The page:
Q: A real estate agent sent us a letter stating, 'Because you lease is not 'FVM' Full Market Value for the area, the Saving Tenants From Protection Act will not help you. She also has been regularly contacting the real estate agent managing the property and told her, 'The bank will get them out one way or another...they have an army of lawyers.'
A:It is impossible to say anything definitive without knowing more, but it sounds like you are being lied to,a no it also sounds like the banks realtor is engaging in unauthorized practice of law. The Protecting Tenants at Foreclosure Act requires that the rental be "arms length".
Q: I have heard that once the sale is complete, that we have 90 days to leave. Is that true in all cases? I am not sure we are considered "bona fide" tenants as we have not been paying rent for the last year (at the homeowner and their attorneys request) though we do have a lease that "requires" payment of rent, as the law states.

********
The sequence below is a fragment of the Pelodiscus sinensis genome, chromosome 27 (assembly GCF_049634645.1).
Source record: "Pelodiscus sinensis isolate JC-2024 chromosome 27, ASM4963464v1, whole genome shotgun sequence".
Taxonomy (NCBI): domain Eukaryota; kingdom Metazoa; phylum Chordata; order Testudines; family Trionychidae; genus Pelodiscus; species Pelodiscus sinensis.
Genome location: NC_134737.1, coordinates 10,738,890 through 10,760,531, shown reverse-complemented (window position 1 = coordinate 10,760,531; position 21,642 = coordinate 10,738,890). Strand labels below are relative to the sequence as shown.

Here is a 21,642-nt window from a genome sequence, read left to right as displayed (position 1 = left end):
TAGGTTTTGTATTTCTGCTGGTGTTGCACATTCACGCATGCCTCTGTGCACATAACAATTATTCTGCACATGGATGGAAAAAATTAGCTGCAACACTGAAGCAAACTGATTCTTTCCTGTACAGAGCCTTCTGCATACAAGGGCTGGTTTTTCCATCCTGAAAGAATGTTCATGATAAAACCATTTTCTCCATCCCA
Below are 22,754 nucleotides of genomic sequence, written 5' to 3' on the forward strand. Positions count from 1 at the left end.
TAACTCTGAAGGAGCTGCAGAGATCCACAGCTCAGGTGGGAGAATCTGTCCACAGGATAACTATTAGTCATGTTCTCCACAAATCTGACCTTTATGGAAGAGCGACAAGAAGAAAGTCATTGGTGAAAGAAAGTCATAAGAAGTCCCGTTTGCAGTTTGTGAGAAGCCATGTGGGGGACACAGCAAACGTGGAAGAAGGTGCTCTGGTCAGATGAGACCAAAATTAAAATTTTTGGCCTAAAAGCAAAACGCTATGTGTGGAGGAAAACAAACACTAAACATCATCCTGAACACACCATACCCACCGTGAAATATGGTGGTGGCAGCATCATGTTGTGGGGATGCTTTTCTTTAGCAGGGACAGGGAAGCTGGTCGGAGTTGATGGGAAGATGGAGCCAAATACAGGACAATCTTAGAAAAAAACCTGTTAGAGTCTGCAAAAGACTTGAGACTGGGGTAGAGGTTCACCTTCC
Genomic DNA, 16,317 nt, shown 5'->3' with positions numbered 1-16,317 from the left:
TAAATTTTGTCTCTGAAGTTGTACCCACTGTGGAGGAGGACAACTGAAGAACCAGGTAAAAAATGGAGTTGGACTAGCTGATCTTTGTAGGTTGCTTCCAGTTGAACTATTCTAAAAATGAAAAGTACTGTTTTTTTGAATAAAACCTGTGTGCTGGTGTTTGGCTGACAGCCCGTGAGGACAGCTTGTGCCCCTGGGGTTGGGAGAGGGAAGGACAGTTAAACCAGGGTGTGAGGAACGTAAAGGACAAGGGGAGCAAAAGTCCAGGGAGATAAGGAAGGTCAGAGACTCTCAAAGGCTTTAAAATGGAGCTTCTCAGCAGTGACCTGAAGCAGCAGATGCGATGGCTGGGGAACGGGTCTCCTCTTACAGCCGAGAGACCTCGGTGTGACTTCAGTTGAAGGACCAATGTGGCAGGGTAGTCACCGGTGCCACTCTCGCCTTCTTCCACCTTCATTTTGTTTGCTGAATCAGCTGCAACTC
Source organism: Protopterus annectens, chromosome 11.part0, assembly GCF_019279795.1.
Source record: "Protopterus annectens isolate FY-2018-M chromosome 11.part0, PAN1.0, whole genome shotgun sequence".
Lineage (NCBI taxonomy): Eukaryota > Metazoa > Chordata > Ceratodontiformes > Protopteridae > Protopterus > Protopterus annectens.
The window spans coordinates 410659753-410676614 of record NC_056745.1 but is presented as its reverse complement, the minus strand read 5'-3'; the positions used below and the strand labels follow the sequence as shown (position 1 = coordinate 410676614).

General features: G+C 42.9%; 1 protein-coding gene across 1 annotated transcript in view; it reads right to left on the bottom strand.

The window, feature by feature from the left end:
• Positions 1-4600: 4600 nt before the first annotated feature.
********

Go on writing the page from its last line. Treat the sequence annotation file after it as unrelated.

A:You are not protected by the Protecting Tenants in Foreclosure Act unless you have a bona fide lease that is not expired and you have been paying rent. Once the sale is complete the court will issue a title to the new owners after 10 days and they will also obtain a writ of possession to remove you (if you were named in the foreclosure suit).
Q: My lender filed a foreclosure complaint early in 2011 and it was dismissed later in the year. At that time, I had 3 outstanding unpaid judgments that appeared in the title search results. The judgments were paid in Oct 2012. The NJ judiciary site has shown all 3 as closed since Jan 2013. Lender refiled foreclosure complaint in Sept 2013 and shows these same 3 debts as open judgments.